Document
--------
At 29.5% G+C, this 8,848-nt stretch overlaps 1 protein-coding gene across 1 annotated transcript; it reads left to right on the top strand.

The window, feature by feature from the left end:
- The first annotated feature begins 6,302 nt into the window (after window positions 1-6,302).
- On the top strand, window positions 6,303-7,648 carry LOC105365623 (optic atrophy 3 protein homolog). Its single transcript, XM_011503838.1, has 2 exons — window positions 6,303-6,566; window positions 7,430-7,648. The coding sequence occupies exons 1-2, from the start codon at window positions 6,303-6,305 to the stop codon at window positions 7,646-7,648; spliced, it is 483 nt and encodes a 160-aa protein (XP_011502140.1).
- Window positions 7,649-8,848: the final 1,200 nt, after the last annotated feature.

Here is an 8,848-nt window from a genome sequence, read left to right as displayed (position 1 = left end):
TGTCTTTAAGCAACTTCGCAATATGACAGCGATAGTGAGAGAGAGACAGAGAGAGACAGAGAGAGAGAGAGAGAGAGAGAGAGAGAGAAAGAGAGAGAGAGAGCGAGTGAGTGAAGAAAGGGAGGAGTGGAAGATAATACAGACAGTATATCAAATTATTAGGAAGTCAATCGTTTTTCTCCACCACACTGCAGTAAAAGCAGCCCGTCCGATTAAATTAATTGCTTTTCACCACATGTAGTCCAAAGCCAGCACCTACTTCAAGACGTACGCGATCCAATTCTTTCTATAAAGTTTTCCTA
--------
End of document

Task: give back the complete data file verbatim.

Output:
At 29.5% G+C, this 8,848-nt stretch overlaps 1 protein-coding gene across 1 annotated transcript; it reads left to right on the top strand.

The window, feature by feature from the left end:
- The first annotated feature begins 6,302 nt into the window (after window positions 1-6,302).
- On the top strand, window positions 6,303-7,648 carry LOC105365623 (optic atrophy 3 protein homolog). Its single transcript, XM_011503838.1, has 2 exons — window positions 6,303-6,566; window positions 7,430-7,648. The coding sequence occupies exons 1-2, from the start codon at window positions 6,303-6,305 to the stop codon at window positions 7,646-7,648; spliced, it is 483 nt and encodes a 160-aa protein (XP_011502140.1).
- Window positions 7,649-8,848: the final 1,200 nt, after the last annotated feature.

Here is an 8,848-nt window from a genome sequence, read left to right as displayed (position 1 = left end):
TGTCTTTAAGCAACTTCGCAATATGACAGCGATAGTGAGAGAGAGACAGAGAGAGACAGAGAGAGAGAGAGAGAGAGAGAGAGAGAGAAAGAGAGAGAGAGAGCGAGTGAGTGAAGAAAGGGAGGAGTGGAAGATAATACAGACAGTATATCAAATTATTAGGAAGTCAATCGTTTTTCTCCACCACACTGCAGTAAAAGCAGCCCGTCCGATTAAATTAATTGCTTTTCACCACATGTAGTCCAAAGCCAGCACCTACTTCAAGACGTACGCGATCCAATTCTTTCTATAAAGTTTTCCTA